Exploring The Gold Coast and Byron Bay
On my birthday back in February, I decided I wanted to go on an adventure. A 20-day international adventure. More specifically, I wanted to go to Australia. The reason? I love warmth, sun, and surf. I also heard all about it as a kid, as my parents nearly moved us there when I was a child. In fact, my parents have always loved it, which is why they named me Sydney. Ironically, the city of Sydney was not part of my itinerary.
Instead, I decided to jet off to the Gold Coast, where I booked into the famous Q1 Resort for nearly three weeks. Owning the title of the tallest building in Australia, the Q1 is located in Surfers Paradise. After looking at brochures, it seemed like the perfect “base” for my adventures, being a midpoint between Brisbane (where I was definitely planning to visit) and Coolangatta (where I landed).
On the way over, I flew Air New Zealand with a connection in Auckland before I eventually arrived in Australia. At that time, no one needed a transit visa to get through the Auckland airport, but that’s actually changing as of October 2019. To visit Australia, I needed an Electronic Travel Authority (ETA), which automatically attached to my passport.
Applying for the ETA was quick and painless. Booking flights was easy, too. Being the novice traveler that I was, I went through Expedia and paid no mind to how many miles I could have earned with a loyalty program. Instead, I booked a roundtrip ticket that mixed fares (Air New Zealand on the way over and Qantas on the way back). I left on April 30 and was set to return on May 21.
The Air New Zealand SkyCouch
Hoping to minimize jet lag for the long, overnight flight, I paid extra to upgrade to the SkyCouch on the way over. This option was available online in advance. Interestingly, Air New Zealand first gives you the option to “bid” on a SkyCouch. Deciding against it for the time being, I closed the window. However, upon reopening it later, I found that it was no longer asking for a blind bid. Instead, Air New Zealand gave me the option to pay for the SkyCouch upgrade outright.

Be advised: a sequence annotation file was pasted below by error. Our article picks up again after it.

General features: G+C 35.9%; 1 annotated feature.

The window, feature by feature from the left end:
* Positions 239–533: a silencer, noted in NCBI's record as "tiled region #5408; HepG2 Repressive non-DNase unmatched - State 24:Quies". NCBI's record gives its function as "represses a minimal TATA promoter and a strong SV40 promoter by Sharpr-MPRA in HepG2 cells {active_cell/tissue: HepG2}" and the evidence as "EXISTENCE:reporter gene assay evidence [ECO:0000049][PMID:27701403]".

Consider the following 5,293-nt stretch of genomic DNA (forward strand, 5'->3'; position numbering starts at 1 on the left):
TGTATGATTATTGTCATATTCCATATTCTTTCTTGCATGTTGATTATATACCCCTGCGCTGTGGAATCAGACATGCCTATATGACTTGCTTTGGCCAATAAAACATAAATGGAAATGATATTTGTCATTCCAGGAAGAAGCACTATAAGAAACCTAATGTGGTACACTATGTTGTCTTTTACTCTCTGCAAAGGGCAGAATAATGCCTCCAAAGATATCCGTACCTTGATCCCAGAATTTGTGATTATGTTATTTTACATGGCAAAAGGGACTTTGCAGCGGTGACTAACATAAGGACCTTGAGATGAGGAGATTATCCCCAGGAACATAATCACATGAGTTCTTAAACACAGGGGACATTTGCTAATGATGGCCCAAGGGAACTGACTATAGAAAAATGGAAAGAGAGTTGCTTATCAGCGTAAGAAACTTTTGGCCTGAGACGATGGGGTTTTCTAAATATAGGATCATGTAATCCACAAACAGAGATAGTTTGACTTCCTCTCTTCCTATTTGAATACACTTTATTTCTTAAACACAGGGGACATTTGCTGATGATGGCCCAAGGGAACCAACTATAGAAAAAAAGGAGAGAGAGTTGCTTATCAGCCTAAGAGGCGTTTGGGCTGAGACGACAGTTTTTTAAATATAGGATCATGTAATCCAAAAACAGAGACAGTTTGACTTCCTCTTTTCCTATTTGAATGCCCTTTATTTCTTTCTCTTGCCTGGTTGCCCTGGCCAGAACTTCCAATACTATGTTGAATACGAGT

I opted in since I wanted to arrive well-rested. Basically, the SkyCouch gives you an entire row of economy seats all to yourself. The footrests come up to create a bed-like surface and the seat back reclines a little bit. Being just 5′ 2″, I was able to stretch out completely and it was pretty comfortable. They give you a big comforter to lay across the seats for padding and a blanket to cover up with. You also get lots of pillows.
In addition to the little pillows that they put on everyone’s seat for an overnight flight, I also got three plush pillows (one for each seat) thanks to the SkyCouch upgrade. I also got two extra blankets, two extra pairs of headphones, and pretty much three of everything else–except meals, obviously.
Following my long layover in San Francisco’s international terminal, I got the SkyCouch setup in no time at all. As soon as we were off the ground, I folded up the footrests and figured out the seatbelt, which allows you to be buckled and laying down at the same time. For meals, I just sat in the aisle seat with the tray table and footrest down, and then could instantly go to laying back down again even before they came to pick up what was left of our surprisingly delicious food.
With all the extra pillows strewn about my “couch,” I had placed a few at my feet as I went to go to sleep that night. Funnily enough, I felt someone steal one as I was still half-awake. I think I know who did it, too, because as we were disembarking the next morning, the four people who had sat in the center row shot me some jealous looks. It wasn’t my imagination, either, one of them asked if I slept well and then straight up said, “I hate you,” (while laughing, of course).
If you can sleep well under the pressure of envious gazes, you’ll adore the SkyCouch. Just guard your pillows carefully, but you won’t run short if you’re flying alone. As far as the price goes, you could probably get one for less if you used the bid feature. Still, it’s cheaper than buying a lay-flat bed in business or first class, but when it dawns on you just how much you’re spending for a few hours sleep, you might reconsider spending anything extra on it at all.
I landed in the Gold Coast Airport (OOL) in Coolangatta. A speedy 40-minute Uber drive took me to my accommodations, which were supposed to be 4-star. I’ll go ahead and say it now: Uber is all over Australia. A few Uber drivers even asked me: “Is Uber this big in America?”
As far as Uber goes, I can attest that all of the drivers I had were extremely friendly. In fact, everyone I met was extremely friendly. The first driver talked the entire trip to my hotel, which I was so grateful for. She told me everything I should do and see, and pointed out places along the way where I should visit or perhaps consider staying.
She also suggested that I get out of Surfers Paradise. In fact, pretty much everyone did. I’m still not sure how I missed that memo in my weeks of research leading up to the trip, but I remained excited for the adventures ahead and refused to be discouraged.
The Q1 Resort in Surfers Paradise
When I arrived at the Q1, they offered to stow my luggage since I was a couple of hours early for check-in. She put me on a waitlist and said she’d call as soon as my room was ready. Meanwhile, I received a card that gave me access to the resort’s pool, gym, and spa.
I walked around for a bit waiting for my room to be ready and I eventually headed up to see my view. I don’t recall which floor I stayed on, but the ocean view was beautiful. I took it all in from my “balcony,” which was nothing more than a dining area with windows that opened. It was more of an excuse not to air condition the area, but I won’t nit-pick.